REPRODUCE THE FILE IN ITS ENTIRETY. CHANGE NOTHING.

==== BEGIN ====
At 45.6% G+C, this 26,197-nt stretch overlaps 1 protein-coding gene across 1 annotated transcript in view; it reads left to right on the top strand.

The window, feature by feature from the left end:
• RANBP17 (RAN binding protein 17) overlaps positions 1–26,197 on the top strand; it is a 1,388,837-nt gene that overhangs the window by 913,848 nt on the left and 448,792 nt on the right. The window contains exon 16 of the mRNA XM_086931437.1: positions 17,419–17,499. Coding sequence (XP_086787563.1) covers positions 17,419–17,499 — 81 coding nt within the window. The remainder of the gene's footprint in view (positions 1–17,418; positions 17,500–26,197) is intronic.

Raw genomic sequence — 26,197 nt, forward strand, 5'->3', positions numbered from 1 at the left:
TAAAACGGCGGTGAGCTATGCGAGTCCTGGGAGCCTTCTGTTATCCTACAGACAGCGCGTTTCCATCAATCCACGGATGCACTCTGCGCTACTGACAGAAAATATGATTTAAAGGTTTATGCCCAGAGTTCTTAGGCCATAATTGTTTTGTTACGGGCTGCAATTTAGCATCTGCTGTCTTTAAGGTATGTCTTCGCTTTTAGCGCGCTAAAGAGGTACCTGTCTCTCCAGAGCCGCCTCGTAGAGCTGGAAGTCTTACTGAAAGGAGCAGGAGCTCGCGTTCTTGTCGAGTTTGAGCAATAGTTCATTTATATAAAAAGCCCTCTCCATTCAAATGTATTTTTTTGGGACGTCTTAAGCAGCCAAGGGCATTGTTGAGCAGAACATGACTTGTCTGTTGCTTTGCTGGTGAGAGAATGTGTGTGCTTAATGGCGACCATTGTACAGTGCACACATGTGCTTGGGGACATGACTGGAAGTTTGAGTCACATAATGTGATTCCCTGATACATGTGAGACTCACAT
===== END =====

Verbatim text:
At 45.6% G+C, this 26,197-nt stretch overlaps 1 protein-coding gene across 1 annotated transcript in view; it reads left to right on the top strand.

The window, feature by feature from the left end:
• RANBP17 (RAN binding protein 17) overlaps positions 1–26,197 on the top strand; it is a 1,388,837-nt gene that overhangs the window by 913,848 nt on the left and 448,792 nt on the right. The window contains exon 16 of the mRNA XM_086931437.1: positions 17,419–17,499. Coding sequence (XP_086787563.1) covers positions 17,419–17,499 — 81 coding nt within the window. The remainder of the gene's footprint in view (positions 1–17,418; positions 17,500–26,197) is intronic.

Raw genomic sequence — 26,197 nt, forward strand, 5'->3', positions numbered from 1 at the left:
TAAAACGGCGGTGAGCTATGCGAGTCCTGGGAGCCTTCTGTTATCCTACAGACAGCGCGTTTCCATCAATCCACGGATGCACTCTGCGCTACTGACAGAAAATATGATTTAAAGGTTTATGCCCAGAGTTCTTAGGCCATAATTGTTTTGTTACGGGCTGCAATTTAGCATCTGCTGTCTTTAAGGTATGTCTTCGCTTTTAGCGCGCTAAAGAGGTACCTGTCTCTCCAGAGCCGCCTCGTAGAGCTGGAAGTCTTACTGAAAGGAGCAGGAGCTCGCGTTCTTGTCGAGTTTGAGCAATAGTTCATTTATATAAAAAGCCCTCTCCATTCAAATGTATTTTTTTGGGACGTCTTAAGCAGCCAAGGGCATTGTTGAGCAGAACATGACTTGTCTGTTGCTTTGCTGGTGAGAGAATGTGTGTGCTTAATGGCGACCATTGTACAGTGCACACATGTGCTTGGGGACATGACTGGAAGTTTGAGTCACATAATGTGATTCCCTGATACATGTGAGACTCACAT